Steps for propagation:
– Detach on offset for propagation that is about half the size of parent plant.
– If the offset has already developed small roots be careful not to damage them.
– Press the offset gently but firmly into a pot of the mixture for adult aechmeas.
Aechmea growing tips
After a plant has flowered, some growers prefer not to remove offsets for propagation but to make room for the new rosettes to develop in the original pot. This is easily done by using a sharp kitchen knife to cut off the old rosette at the lowest possible point when it has become shabby and started to wither. Pots containing two or more rosettes can he exceptionally beautiful, particularly when in flower.
A. chantinii has tough, arching leaves up to 18 inches long, which are gray-green, spiny-edged, and powdered with minute silvery white scales in crosswise bands. The inflorescence consists of a cluster of pointed, orange— red bracts, which droop as they open, to reveal a number of branched flower stems with upright yellow-and-red flowers. Ac. ‘Pink Goddess’ and Ac. ‘Red Goddess’ are varieties with pink and red bracts respectively.
A. fasciata (sometimes known as A. rhodocyanea or Billbergia rhodocyanea, commonly called urn plant) is the most popular aechmea. Its arching, gray-green, spiny leaves, which are cross-banded with sprinkllngs of white powder, can attain a length of 2 feet. When fully mature (usually after three or four years’ growth), the plant sends up a strong flower stalk bearing a pink inflorescence up to 6 inches long. The large inflorescence consists mainly of bracts from between which emerge small, pale blue flowers that soon turn red. These disappear quickly, but the pink bracts remain dccorative for up to six months. There are two variegated forms: Af ‘Albomarginata,’ which has cream colored bands bordering each leaf, and Af ‘Variegata,’ whose leaves have lengthwise cream stripes.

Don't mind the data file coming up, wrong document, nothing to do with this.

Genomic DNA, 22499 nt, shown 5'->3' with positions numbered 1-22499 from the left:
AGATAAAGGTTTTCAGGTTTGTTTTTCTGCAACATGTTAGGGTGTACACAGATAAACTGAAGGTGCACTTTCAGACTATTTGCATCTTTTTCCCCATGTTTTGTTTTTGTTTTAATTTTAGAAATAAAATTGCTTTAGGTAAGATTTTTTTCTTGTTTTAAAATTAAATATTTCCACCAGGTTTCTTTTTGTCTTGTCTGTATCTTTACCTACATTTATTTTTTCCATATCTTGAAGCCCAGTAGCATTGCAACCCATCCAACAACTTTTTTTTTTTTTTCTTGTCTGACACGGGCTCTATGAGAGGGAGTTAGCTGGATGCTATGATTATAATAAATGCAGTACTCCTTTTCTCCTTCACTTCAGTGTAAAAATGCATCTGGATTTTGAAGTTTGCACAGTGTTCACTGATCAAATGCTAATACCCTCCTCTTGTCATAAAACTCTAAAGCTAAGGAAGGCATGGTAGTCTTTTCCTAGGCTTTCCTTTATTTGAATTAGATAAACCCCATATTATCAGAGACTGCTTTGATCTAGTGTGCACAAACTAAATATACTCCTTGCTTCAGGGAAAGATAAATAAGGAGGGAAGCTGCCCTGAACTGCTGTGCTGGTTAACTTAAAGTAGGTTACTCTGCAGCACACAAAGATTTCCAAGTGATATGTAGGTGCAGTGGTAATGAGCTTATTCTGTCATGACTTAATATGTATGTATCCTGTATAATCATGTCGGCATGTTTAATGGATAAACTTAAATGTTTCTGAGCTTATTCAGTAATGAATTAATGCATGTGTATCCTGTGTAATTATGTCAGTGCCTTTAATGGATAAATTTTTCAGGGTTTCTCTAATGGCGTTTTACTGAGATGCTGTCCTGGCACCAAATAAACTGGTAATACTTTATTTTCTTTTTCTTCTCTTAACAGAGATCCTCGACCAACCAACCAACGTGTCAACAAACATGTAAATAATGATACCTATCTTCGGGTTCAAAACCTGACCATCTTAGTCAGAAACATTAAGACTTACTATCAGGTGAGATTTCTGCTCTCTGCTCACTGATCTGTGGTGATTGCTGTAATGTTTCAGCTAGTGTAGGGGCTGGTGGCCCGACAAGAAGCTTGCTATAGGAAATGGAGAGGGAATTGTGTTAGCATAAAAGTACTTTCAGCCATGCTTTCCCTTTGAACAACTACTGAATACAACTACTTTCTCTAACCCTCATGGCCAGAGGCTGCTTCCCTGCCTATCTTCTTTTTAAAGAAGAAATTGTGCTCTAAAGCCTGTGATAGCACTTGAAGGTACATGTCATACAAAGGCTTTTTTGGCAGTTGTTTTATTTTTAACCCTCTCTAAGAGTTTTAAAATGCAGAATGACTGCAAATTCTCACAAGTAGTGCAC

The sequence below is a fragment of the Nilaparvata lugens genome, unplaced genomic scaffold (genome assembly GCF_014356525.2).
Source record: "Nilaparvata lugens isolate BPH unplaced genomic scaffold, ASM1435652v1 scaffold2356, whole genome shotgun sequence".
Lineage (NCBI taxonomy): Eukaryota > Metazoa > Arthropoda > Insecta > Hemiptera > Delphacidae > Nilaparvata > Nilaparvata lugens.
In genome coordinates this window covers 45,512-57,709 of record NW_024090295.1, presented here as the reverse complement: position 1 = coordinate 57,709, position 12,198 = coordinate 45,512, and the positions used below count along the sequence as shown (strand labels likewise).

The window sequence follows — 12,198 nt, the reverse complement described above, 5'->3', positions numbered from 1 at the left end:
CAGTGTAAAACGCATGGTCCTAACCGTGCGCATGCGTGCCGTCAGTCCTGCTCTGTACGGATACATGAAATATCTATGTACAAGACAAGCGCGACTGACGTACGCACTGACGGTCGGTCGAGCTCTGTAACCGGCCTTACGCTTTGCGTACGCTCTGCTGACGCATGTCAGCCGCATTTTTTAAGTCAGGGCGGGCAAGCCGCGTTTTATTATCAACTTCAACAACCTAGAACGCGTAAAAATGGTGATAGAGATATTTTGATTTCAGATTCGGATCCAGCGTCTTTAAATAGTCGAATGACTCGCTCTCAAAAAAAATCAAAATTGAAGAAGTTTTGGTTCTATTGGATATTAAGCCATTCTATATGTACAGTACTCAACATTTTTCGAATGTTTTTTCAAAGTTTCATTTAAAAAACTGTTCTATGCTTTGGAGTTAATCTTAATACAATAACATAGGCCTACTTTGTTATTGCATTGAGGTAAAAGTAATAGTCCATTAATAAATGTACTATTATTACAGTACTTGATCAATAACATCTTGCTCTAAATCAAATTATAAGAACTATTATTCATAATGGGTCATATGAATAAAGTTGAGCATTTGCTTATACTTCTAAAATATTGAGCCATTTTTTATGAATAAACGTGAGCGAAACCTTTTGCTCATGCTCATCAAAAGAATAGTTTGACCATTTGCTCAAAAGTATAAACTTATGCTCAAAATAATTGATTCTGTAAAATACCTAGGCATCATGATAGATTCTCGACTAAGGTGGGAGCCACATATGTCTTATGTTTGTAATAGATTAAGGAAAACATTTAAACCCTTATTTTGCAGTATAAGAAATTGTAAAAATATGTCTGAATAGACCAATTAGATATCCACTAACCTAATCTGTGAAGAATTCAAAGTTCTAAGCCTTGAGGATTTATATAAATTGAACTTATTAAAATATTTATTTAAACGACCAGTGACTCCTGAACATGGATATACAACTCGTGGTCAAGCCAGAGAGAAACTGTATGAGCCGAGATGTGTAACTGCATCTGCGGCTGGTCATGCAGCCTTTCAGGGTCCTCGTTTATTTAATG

A. fulgens has broad leaves tip to 16 inches long, which form a rather fiat, Opel, rosette. Only one variety, A.f. discolor, has become a common house plant. Its leaves are glossy olive green above, and deep wine purple dusted over with whitish powder on the underside. As the dark purple flowers die, attractive red berries appear, and these remain on the plant for several months at a time.
A. racinac (Christmasjewels) has soft, glossy, green leaves about ia inches long and r inch wide arranged in a small, loose rosette. It normally flowers at Christmastirne, when it produces a drooping flower stalk ia—18 inches long, bearing a cluster of about 12 oval, bright red, berrylike flowers with bright yellow and black petals projecting through the tip of the red oval. The flowers are followed by brilliant orange-red berries, which remain attractive for months.
Two of the most attractive small aechmcas—neither with leaves longer than 8 inches are hybrids. A. ‘Foster’s Favorite’ has shiny, deep wine red leaves forming a narrow tube but fanning out for about half their length. The flower spike, which tends to droop, carries deep purple flowers, which give way to dark red berries. The flowers are short—lived, but the berries last for two or three months. The leaves of A. ‘Royal Wine’ are ollive green on top and wine—colored on the underside, and both surfaces look highly polished. Flowers are blue and berries orange. These two hybrids are extremely easy to grow indoors.